+						 "%s:  Warehouse must be at least 2x2 cells!\n",
+						 argv[0]);
+					break;
+				}
+		break;
+	 default:
+		fprintf (stderr, "%s:  Too many parameters!\n", argv[0]);
+		return (-3);
+	}
+
+ /* Allocate the "warehouse" space */
+ warehouse = buildWarehouse (xsize, ysize);
+ initializeWarehouse (warehouse, width, height);
+
+ /* Other initializations */
+ tempdisplay = display;
+ if (mincycle && display)
+	display = 0;
+
+ /* Fill the grid from the given file */
+ if (readFile (fname, warehouse))
+	exit (-4);
+ fillWarehouse (warehouse, width, height);
+
+ /* A second command-line argument shows the animation */
+ if (display)
+	showGrid (warehouse, width, height);
+ /* Allow the simulation to run, animating if necessary */
+ while (cont)
+	{
+	 cycle (&warehouse, width, height);
+	 if (display)
+		{
+		 sleep (1);
+		 showGrid (warehouse, width, height);
+		}
+	 if (cycleno > (unsigned)maxcycle)
+		cont = 0;
+	 if (cycleno == mincycle)
+		display = tempdisplay;
+	 ++cycleno;
+	}
+
+ /* Should we ever exit the loop normally (which would happen if
+ ** the value in cont would ever get changed), clean up the toys
+ */
+ condemnWarehouse (warehouse, width);
+ warehouse = NULL;
+ return (0);
+}
+
+/*** Warehouse-maintainance Functions ***/
+
+struct thing **buildWarehouse (int x, int y)
+{
+ /* Dyanamically allocate a grid of the specified size, plus
+ ** boundary regions.
+ */
+ struct	thing	**grid;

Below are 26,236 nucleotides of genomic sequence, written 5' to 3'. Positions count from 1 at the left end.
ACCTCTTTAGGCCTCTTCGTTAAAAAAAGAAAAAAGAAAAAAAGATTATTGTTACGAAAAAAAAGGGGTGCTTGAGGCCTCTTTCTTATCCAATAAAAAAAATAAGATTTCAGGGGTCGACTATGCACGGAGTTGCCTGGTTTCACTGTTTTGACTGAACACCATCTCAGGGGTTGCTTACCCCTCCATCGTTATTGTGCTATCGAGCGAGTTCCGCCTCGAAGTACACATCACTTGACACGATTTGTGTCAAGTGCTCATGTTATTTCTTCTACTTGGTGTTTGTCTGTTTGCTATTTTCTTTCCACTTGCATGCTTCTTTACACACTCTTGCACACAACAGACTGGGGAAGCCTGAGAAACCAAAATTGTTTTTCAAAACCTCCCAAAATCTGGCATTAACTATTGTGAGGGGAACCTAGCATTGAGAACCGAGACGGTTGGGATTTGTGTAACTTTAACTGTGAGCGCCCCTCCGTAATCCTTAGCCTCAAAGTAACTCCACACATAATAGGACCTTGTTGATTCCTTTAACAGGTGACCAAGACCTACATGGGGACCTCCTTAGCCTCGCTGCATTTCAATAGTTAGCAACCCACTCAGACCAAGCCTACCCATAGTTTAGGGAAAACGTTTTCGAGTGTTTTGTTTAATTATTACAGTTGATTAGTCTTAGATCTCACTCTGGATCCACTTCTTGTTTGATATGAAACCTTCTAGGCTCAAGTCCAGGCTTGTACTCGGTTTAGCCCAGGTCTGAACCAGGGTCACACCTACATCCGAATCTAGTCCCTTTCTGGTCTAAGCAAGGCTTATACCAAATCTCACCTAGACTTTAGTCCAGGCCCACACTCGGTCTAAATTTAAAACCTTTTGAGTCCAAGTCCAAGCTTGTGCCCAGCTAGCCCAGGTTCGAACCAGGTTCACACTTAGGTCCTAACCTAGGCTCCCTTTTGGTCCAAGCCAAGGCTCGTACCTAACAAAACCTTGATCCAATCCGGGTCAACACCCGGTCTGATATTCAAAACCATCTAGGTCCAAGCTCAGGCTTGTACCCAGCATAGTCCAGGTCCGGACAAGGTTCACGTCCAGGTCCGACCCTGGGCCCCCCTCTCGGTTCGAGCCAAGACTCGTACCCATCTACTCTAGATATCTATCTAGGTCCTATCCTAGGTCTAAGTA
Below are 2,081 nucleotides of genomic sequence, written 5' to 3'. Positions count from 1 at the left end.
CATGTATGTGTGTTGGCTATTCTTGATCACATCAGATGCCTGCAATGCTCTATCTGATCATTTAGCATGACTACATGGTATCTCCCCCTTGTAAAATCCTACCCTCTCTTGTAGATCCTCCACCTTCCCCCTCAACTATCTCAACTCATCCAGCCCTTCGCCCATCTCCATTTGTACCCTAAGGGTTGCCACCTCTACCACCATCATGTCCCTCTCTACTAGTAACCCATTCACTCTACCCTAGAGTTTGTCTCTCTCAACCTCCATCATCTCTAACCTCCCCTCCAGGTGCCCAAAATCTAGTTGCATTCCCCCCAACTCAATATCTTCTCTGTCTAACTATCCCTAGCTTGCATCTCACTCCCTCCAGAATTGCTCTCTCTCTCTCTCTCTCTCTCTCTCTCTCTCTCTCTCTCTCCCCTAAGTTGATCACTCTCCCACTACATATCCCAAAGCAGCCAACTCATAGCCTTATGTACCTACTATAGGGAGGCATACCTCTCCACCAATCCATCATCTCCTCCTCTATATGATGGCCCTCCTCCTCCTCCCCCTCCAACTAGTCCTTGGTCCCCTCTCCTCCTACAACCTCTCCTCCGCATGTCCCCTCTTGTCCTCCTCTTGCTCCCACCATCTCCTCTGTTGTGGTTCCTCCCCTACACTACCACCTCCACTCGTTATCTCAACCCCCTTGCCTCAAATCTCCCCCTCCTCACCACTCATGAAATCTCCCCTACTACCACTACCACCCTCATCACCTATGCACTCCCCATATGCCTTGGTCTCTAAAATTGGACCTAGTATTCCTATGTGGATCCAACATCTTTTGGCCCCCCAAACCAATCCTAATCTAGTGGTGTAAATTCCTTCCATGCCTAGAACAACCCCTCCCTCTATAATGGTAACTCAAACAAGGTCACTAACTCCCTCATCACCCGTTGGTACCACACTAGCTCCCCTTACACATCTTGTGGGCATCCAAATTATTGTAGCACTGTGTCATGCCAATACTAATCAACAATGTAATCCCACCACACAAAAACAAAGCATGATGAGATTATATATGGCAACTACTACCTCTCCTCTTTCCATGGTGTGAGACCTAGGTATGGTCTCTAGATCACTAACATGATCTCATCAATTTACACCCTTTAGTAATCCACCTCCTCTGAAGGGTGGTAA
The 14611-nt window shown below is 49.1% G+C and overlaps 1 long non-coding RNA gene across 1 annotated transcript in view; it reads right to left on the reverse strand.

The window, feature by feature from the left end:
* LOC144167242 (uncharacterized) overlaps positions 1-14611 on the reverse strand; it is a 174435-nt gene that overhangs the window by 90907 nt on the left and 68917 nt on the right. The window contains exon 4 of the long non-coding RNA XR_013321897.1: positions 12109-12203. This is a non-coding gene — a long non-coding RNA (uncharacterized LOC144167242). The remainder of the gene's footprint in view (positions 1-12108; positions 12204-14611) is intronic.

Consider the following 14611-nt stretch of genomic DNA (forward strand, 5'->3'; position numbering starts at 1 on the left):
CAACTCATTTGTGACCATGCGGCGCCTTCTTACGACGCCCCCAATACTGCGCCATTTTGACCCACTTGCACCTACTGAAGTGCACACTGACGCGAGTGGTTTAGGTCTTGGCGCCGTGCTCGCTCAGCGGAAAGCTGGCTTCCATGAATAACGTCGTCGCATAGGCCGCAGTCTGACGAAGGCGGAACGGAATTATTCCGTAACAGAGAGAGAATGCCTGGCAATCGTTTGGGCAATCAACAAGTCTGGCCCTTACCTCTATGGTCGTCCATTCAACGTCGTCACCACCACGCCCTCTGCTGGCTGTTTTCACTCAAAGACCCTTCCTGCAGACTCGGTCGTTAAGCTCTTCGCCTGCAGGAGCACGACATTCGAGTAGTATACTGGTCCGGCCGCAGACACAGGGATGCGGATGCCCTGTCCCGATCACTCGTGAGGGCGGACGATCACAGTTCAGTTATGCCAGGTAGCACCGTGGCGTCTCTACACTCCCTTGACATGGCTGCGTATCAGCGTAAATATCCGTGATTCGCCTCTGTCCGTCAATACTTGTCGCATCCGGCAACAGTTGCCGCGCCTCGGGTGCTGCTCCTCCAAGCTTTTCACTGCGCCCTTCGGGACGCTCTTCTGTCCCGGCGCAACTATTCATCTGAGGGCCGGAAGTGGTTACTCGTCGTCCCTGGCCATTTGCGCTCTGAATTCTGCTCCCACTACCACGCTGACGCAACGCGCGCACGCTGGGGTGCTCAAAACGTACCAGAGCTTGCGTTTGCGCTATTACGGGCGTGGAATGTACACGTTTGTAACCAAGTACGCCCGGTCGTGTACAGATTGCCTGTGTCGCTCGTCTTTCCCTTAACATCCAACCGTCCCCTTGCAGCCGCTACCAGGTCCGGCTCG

+ int		  i, j;
+
+ width = x;
+ height = y;
+ grid = (struct thing **) malloc (sizeof (struct thing *) * (width + 2));
+ for (i=0;i<width+2;i++)
+	grid[i] = (struct thing *) malloc (sizeof (struct thing) * (height + 2));
+ return (grid);
+}
+
+void condemnWarehouse (struct thing **warehouse, int x)
+{
+ /* Deallocate the memory used for a particular grid. */
+ int	i, j;
+
+ for (i=0;i<x+2;i++)
+	free (warehouse[i]);
+ free (warehouse);
+ return;
+}
+
+void initializeWarehouse (struct thing **warehouse, int x, int y)
+{
+ /* Fill in obvious initial data for a RUBE grid. */
+ int	i, j;
+
+ for (j=0;j<y+2;j++)
+	for (i=0;i<x+2;i++)
+		{
+		 warehouse[i][j].display = ' ';
+		 warehouse[i][j].freefall = 0;
+		}
+ fillWarehouse (warehouse, x, y);
+ return;
+}
+
+void fillWarehouse (struct thing **warehouse, int x, int y)
+{
+ /* Complete the data for each cell, based on the object currently
+ ** assigned to the cell.
+ */
+ struct	thing	*cell;
+ int		 i, j;
+
+ for (i=0;i<x;i++)
+	for (j=y-1;j>-1;j--)
+	/* Examining each cell... */
+		{
+		 cell = &warehouse[i][j];
+		 cell->checked = 0;	/* No cell is checked to start */
+		 switch (cell->display)
+			{
+			 case '=': case '/': case '\\': case '>':
+			 case '<': case 'W': case  'V': case 'A':
+			 case ',': case '+': case  '-': case ':':
+			 case '.': case 'K': case  'F': case 'I':
+			 case 'N': case 'C': case  'M':
+				/* Stationary Objects never move */
+				cell->direction = STOP;
+				cell->motivation = 0;
+				cell->type = STA;
+				cell->freefall = 0;
+#ifndef __MSDOS__
+				/* In non-DOS systems, 'I' isn't
+				** going to work.  We should still
+				** accept it in the program, though,
+				** for portability.
+				*/
+				if (cell->display == 'I') fprintf (stderr,
+				 "Warning:  Input will not function on this system\n");
+#endif /* not __MSDOS__ */
+				break;
+			 /* Assign data to the "movers and shakers" */
+			 case '(':
+				cell->direction = RIGHT;